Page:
5. ^ Daniels, Roger. The Politics of Prejudice: The Anti-Japanese Movement in California and the Struggle for Japanese Exclusion (Berkeley: University of California Press, 1977), p 91.
  6. ^ a b c d Niiya, Brian. "James D. Phelan". Densho Encyclopedia. Retrieved October 13, 2014.
  7. ^ D. Phelan, James. ""Why The Chinese Should Be Excluded"". The American Yawp Paper.
  8. ^ Barkan, Elliott Robert (May 11, 2007). From All Points: America's Immigrant West, 1870s-1952. Indiana University Press. p. 125.
  9. ^ Phelan, James D. (1901). "Why the Chinese Should Be Excluded". The North American Review. 173 (540): 663–676. JSTOR 25105245.
  10. ^ a b c Brechin, Gray. WRCA News, October 2000, Volume 7, Number 3. Populist Rhetoric, Private Gain Archived July 19, 2010, at the Wayback Machine. Retrieved on July 2, 2009.
  11. ^ Risse, Guenter B. (2012). Plague, fear, and politics in San Francisco's Chinatown. Baltimore: The Johns Hopkins University Press. p. 86. ISBN 978-1-4214-0510-0.
  12. ^ a b Risse, Guenter B. (2012). Plague, fear, and politics in San Francisco's Chinatown. Baltimore: The Johns Hopkins University Press. p. 87. ISBN 978-1-4214-0510-0.
  13. ^ a b Risse, Guenter B. (2012). Plague, fear, and politics in San Francisco's Chinatown. Baltimore: The Johns Hopkins University Press. p. 88. ISBN 978-1-4214-0510-0.
  14. ^ Risse, Guenter B. (2012). Plague, fear, and politics in San Francisco's Chinatown. Baltimore: The Johns Hopkins University Press. p. 90. ISBN 978-1-4214-0510-0.
  15. ^ Risse, Guenter B. (2012). Plague, fear, and politics in San Francisco's Chinatown. Baltimore: The Johns Hopkins University Press. pp. 140&141. ISBN 978-1-4214-0510-0.
  16. ^ Risse, Guenter B. (2012). Plague, fear, and politics in San Francisco's Chinatown. Baltimore: The Johns Hopkins University Press. pp. 179–181. ISBN 978-1-4214-0510-0.
  17. ^ Risse, Guenter B. (2012). Plague, fear, and politics in San Francisco's Chinatown. Baltimore: The Johns Hopkins University Press. pp. 193–194. ISBN 978-1-4214-0510-0.
  18. ^ Risse, Guenter B. (2012). Plague, fear, and politics in San Francisco's Chinatown. Baltimore: The Johns Hopkins University Press. p. 104. ISBN 978-1-4214-0510-0.
  19. ^ The Cumulative Daily Digest of Corporation News. Moody manual Company. 1925. p. 268.
  20. ^ "Phelan Avenue to be renamed Frida Kahlo Way after public vote". The San Francisco Examiner. Retrieved April 21, 2018.
  21. ^ "Judges announced in Phelan contest". Berkeley Daily Gazette. January 18, 1935. Retrieved October 3, 2012.
  22. ^ "USF drops former SF mayor's name from dorms over racist views". The San Francisco Examiner. Retrieved May 11, 2017.
  23. ^ "Santa Cruz Mission Today – Holy Cross Catholic Church of Santa Cruz". Retrieved April 12, 2022.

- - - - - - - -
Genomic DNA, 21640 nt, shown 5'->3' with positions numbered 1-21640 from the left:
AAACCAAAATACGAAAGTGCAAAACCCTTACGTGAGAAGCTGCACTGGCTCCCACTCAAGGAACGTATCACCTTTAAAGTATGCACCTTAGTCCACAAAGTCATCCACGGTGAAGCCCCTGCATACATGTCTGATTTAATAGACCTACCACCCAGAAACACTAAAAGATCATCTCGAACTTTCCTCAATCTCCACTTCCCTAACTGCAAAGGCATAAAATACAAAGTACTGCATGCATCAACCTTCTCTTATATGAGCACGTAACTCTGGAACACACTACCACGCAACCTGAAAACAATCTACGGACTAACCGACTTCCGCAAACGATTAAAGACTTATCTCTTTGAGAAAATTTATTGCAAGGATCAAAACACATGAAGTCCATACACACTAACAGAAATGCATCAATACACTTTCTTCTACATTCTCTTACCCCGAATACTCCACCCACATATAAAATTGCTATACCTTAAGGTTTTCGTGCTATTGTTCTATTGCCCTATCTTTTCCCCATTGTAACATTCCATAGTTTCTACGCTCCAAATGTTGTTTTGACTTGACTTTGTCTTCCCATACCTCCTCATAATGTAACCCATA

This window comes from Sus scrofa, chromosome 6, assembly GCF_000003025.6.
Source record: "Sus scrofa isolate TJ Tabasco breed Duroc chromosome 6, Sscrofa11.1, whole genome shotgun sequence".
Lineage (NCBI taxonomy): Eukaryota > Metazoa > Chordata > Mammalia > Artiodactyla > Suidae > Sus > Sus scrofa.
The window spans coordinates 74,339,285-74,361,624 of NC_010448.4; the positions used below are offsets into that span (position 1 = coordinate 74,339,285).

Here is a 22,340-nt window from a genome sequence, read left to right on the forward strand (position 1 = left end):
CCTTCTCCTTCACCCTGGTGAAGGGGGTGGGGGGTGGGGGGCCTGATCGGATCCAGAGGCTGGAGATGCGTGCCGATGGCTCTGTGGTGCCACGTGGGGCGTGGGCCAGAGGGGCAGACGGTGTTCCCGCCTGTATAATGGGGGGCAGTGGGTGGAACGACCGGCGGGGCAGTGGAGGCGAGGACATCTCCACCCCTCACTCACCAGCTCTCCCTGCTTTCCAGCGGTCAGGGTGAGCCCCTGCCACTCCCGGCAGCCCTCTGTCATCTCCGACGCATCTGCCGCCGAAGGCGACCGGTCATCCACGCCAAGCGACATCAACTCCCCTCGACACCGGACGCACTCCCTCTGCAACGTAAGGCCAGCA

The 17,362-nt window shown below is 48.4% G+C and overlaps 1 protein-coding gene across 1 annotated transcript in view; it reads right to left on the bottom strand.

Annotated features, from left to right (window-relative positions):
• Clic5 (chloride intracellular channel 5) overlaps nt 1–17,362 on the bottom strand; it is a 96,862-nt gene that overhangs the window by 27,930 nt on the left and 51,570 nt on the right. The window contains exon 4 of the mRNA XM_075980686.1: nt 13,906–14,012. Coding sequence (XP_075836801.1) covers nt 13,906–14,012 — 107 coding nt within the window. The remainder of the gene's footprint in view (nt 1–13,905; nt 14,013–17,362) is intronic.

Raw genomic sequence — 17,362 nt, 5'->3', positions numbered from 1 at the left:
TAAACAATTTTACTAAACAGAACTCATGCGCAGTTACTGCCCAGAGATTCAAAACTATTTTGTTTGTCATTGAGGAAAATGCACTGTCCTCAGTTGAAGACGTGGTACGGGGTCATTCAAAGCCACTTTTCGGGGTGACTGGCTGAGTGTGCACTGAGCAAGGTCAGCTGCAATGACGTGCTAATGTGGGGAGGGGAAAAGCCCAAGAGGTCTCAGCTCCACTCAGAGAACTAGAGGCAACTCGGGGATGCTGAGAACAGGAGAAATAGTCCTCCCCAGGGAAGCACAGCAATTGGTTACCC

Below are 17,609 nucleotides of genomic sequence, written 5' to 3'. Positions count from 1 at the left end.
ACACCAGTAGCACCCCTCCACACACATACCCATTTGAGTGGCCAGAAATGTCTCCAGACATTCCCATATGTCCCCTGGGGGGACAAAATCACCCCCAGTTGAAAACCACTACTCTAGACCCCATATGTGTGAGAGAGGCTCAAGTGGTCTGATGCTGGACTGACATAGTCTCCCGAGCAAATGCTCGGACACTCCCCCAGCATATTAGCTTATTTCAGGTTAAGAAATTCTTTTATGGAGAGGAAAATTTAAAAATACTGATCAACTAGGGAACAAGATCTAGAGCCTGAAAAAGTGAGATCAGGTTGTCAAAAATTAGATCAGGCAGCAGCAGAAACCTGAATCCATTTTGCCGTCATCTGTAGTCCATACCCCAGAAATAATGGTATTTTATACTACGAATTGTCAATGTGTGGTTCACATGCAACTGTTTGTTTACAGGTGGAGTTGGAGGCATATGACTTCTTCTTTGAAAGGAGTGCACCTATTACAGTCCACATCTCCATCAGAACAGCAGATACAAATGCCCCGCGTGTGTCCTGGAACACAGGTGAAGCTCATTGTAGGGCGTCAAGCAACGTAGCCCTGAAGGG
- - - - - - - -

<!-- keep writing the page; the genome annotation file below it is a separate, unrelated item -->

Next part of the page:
24. ^ ""Phelan, James D. (James Duval), 1861-1930"". Social Networks and Archival Context (snac). James Duval Phelan Papers.
  25. ^ Phelan, Mark (June 25, 2018). "'Keep California White'—James D. Phelan and the 'Yellow Peril' race controversy". History Ireland. History Publications.
  • Legacy of a Native Son: James Duval Phelan & Villa Montalvo (1993) by James P. Walsh and Timothy O'Keefe and
  • "Creating the Fortune, Creating the Family," Journal of the West, (April 1992), by James P. Walsh

Works cited

  • Gordon Thomas & Max Morgan Witts: The San Francisco Earthquake (Stein and Day, New York; Souvenir Press, London, 1971; reprinted Dell, 1972, SBN 440-07631)

Further reading[edit]

  • Cherny, Robert W. "City Commercial, City Beautiful, City Practical: The San Francisco Visions of William C. Ralston, James D. Phelan, and Michael M. O’Shaughnessy." in The Pacific World (Routledge, 2017) pp. 355–366.
  • Elrick, John. "Social conflict and the politics of reform: Mayor James D. Phelan and the San Francisco waterfront strike of 1901." California History 88.2 (2011): 4-27.
  • Hennings, Robert E. "James D. Phelan and the Woodrow Wilson Anti-Oriental Statement of May 3, 1912." California Historical Society Quarterly 42.4 (1963): 291-300.
  • Hennings, Robert E. James D. Phelan and the Wilson Progressives of California (1985) online review
  • Issel, William, and Robert W. Cherny. San Francisco, 1865-1932: Politics, Power, and Urban Development (1986)

External links[edit]

Party political offices
after direct election of Senators was adopted in 1913
Democratic nominee for U.S. Senator from California
(Class 3)

1914, 1920
Succeeded by
John B. Elliott
Political offices
Preceded by Mayor of San Francisco
Succeeded by
U.S. Senate
Preceded by U.S. Senator (Class 3) from California
Served alongside: John D. Works, Hiram Johnson
Succeeded by